University provides £140m boost to Scottish economy

The University of Edinburgh generates more that £140 million for the Scottish economy every year, a report has revealed.

Work done by the university to launch new companies and license technological innovation also supports around 2400 jobs in Scotland, according to research carried out by independent consultancy BiGGAR Economics.

The study focuses on Edinburgh Research and Innovation (ERI), the university’s commercialisation arm, responsible for realising the commercial potential of research undertaken in various departments.

Spin-out and start-up companies supported by the ERI have contributed around £128.8 million to the Scottish economy in the last year. Amongst the companies created is Speech Graphics, a software developer specialising in realistic speech for video games, which recently won a John Logie Baird award for innovation.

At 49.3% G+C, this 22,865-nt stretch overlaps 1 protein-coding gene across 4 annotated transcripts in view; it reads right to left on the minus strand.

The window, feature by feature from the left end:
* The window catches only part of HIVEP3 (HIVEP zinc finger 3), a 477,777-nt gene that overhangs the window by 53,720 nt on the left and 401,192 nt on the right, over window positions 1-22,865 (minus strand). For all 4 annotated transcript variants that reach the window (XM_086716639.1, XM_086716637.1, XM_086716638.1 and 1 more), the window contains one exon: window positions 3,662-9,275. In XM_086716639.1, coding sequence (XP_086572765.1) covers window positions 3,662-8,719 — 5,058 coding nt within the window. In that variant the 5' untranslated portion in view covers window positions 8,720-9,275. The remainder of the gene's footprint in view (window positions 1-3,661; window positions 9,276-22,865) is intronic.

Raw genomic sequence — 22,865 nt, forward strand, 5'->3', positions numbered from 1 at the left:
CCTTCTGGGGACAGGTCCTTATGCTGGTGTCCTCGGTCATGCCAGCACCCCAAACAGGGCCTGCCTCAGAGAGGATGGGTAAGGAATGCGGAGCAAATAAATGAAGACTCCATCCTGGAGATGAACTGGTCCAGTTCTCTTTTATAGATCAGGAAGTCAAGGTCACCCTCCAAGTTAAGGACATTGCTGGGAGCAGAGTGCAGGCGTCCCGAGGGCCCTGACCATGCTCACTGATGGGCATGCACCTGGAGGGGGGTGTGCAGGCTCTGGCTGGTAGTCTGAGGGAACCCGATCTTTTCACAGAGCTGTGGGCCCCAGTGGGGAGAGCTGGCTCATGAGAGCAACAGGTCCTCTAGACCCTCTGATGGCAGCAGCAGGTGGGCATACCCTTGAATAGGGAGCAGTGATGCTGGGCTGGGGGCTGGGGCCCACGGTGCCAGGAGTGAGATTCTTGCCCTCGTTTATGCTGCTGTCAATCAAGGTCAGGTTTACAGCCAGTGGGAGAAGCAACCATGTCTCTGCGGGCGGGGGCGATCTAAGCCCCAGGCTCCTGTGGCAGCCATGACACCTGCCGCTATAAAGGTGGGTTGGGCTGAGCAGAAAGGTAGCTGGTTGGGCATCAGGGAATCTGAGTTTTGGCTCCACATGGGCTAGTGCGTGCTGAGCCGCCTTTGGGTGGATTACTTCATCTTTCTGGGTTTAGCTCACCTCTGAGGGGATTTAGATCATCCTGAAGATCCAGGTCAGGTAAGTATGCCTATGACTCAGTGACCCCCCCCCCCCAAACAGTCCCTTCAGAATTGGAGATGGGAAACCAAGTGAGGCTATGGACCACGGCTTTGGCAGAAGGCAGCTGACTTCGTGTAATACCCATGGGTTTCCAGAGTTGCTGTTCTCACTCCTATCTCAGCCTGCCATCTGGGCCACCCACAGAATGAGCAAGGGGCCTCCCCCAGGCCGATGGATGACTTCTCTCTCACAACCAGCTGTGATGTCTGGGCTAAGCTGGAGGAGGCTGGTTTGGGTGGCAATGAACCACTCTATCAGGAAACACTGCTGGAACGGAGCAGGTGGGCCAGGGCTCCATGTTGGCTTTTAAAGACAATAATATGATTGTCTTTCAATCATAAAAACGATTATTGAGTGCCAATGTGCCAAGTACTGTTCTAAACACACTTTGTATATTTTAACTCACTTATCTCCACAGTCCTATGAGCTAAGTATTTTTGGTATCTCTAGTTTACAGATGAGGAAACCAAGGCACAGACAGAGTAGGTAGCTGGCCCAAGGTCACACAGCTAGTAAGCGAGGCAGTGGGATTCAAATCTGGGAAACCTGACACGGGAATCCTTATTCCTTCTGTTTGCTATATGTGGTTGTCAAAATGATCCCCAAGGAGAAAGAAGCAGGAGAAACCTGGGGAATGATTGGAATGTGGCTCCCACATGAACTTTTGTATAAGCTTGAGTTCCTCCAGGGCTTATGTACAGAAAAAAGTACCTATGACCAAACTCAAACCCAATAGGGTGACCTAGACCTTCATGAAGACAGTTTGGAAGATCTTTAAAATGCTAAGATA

Derek Waddell, chief executive of ERI, said: “This study strongly indicates the hugely important economic role that the University of Edinburgh plays within Scotland. Our work to create and foster new companies is vital in encouraging entrepreneurship and helps innovative firms to develop and grow.”

Since the 1960s, 262 businesses have been formed by the University of Edinburgh, with 84 per cent still active today. Of the companies, 190 are located in Scotland, employing an estimated 2180 staff.

Between 2008 and 2011 ERI helped establish more than 100 new companies in a number of sectors, primarily life sciences, digital technology and electronics, making it he best-performing university commercialisation department in the UK.

Sandy Finlayson, senior partner at law firm MBM Commercial, which specialises in early-stage investment, said: “The steady stream of new technology companies emerging from the University of Edinburgh in recent years has had a significant impact on Scotland’s technology scene, and includes some firms with great promise and exciting technology.

“The work done by ERI and others in the university to encourage a culture of entrepreneurship among students and postgraduates is essential both to our future success as a country and to provide real employment opportunities for the next generation.”

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